“It’s wrong to keep a father from his child,” he whispered, not wanting to wake Dale.  “I work three-hundred-sixty days to keep that roof over your head, clothes on that girl’s back, food on your table and in my stomach, gas in my tank, oil in my engine, all so I can keep moving, keep driving, stay one step ahead of everybody that wants to take it all away.  I pass through town to spend a few hours with my girl and you won’t even take her out of school because you’ve got to work.  And that punk in the blue tie tells me I don’t have the authority –”

“Three years, Walt.  What did you expect?”

“Three years of talk, Cora.  Nothing but talk.  I’ve talked and paid people to talk and listened to other people talk and even paid people to listen to other people talk and it’s done me not one bit of good.  Useless words, Cora.  I’m done with it.”  His own hot breath surprised him.

“Let me just talk to her for a minute,” she said.

“She’s sleeping, I told you that.  Not gonna wake her up now.”

“Please, Walt,” Cora said.  “Please don’t do this.”

“I’ll call again soon.”  He pressed the button to end the call.  He wished he’d told her he still loved her.


Dottie coughed as Walt pulled up to the loading dock.  He logged his driving time and mileage, subtracting the side trip to get Dale.  He recorded the McDonald’s stop as being two hours to include a mandatory sleep break that he hadn’t actually taken.  Dale was still asleep in back, blanket pulled over her head despite the heat.  He left the engine running and climbed down from the cab, approached a young man in blue denim overalls who was attaching a loaded trailer to another rig.

“Morning,” he said.

The young man looked up, mouth unhinged.  He had black, crooked teeth and a long neck punctuated by a plum sized Adam’s apple.  He glanced over Walt’s shoulder at Dottie, wheezing like an ox who’d been run too hard.  “Inside,” he said.  “Lou’s the dock supervisor.”  A stream of tobacco juice shot from his pursed lips and landed, splat, on the ground next to Walt’s shoe.  He leaned over and cranked the hitch.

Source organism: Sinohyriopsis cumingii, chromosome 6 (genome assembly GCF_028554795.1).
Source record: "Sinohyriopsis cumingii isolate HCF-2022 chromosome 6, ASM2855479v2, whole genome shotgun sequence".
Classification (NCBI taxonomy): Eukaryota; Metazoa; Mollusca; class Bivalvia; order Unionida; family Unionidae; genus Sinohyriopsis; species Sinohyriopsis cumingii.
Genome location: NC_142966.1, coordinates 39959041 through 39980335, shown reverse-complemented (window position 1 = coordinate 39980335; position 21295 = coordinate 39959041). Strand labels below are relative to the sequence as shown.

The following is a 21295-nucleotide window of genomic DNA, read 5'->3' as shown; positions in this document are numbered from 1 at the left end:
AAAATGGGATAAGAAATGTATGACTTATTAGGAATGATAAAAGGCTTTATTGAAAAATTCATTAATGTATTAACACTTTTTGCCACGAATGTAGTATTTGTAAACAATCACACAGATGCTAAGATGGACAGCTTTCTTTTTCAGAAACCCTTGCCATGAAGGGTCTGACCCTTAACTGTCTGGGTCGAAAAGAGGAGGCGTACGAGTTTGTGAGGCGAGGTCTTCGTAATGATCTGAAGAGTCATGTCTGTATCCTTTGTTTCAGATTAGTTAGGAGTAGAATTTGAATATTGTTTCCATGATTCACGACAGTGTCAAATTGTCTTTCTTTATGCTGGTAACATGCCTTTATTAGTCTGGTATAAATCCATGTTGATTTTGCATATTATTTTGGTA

Inside Walt found Lou standing behind a lectern.  He was in his fifties, balding, white hair, glasses perched on the end of a nose that had been broken at least three times, pencil tucked behind his ear.  Walt handed him his manifest and log book.  Lou glanced at his watch.

“You’re late.”  He studied the paperwork, not meeting Walt’s eye.

“Rest stop,” Walt said.

Lou tossed the logbook at Walt, unopened, unexamined.  Walt just managed to grab it before it dropped to the floor.  “Rest on your own time.”  He tore a slip of paper from a pad and held it out.  “Number three.”  He jerked his head to the left.

The third bay was empty.  Walt backed the trailer in until he felt the bump against the dock.  He jumped down and fetched chucks from the tool box behind the cab, blocked off his wheels.  A sign next to the open door read, “No Engine Idling.”  Walt shook his head.  She might need a bit to get started again, but he needed to impress these people.  He needed the work.  He climbed back into the cab and shut off the engine.  The trailer door opened.  He checked the back to make sure the bundle of his daughter was still snug beneath the blanket.

From inside the warehouse he watched as the crew unloaded his trailer.  Forklifts rumbled across a metal ramp, carried out pallets of goods.  He had no idea what he was carrying.  These days he didn’t care.  A job was a job.  If somebody wanted something hauled, he’d do it, no questions asked.  The inside of the trailer was a mess, walls dirty and dinged, a door that got stuck most of the time.  The tires were balding.  Mud flaps had long since given up flapping anything but their shredded selves.  Eighteen years, six months.  That’s how long he’d had that truck and he took good care of her.  Did.  Past year or more had been especially hard, all his friends selling out to the big conglomerates who paid for the upkeep on their trucks, provided health insurance and retirement plans.  Walt had always been a loner, though, liked the job because he was his own boss, picked his routes, picked his loads.  More and more, though, the big companies were undercutting him.  They had modern equipment and tracking capabilities.  It was becoming increasingly hard for him to find work.  It had been ten months since Dottie’d had a good overhaul and she was long overdue.  This job and the return would just about cover oil and filters and new plugs and gaskets and, maybe, a new set of tires.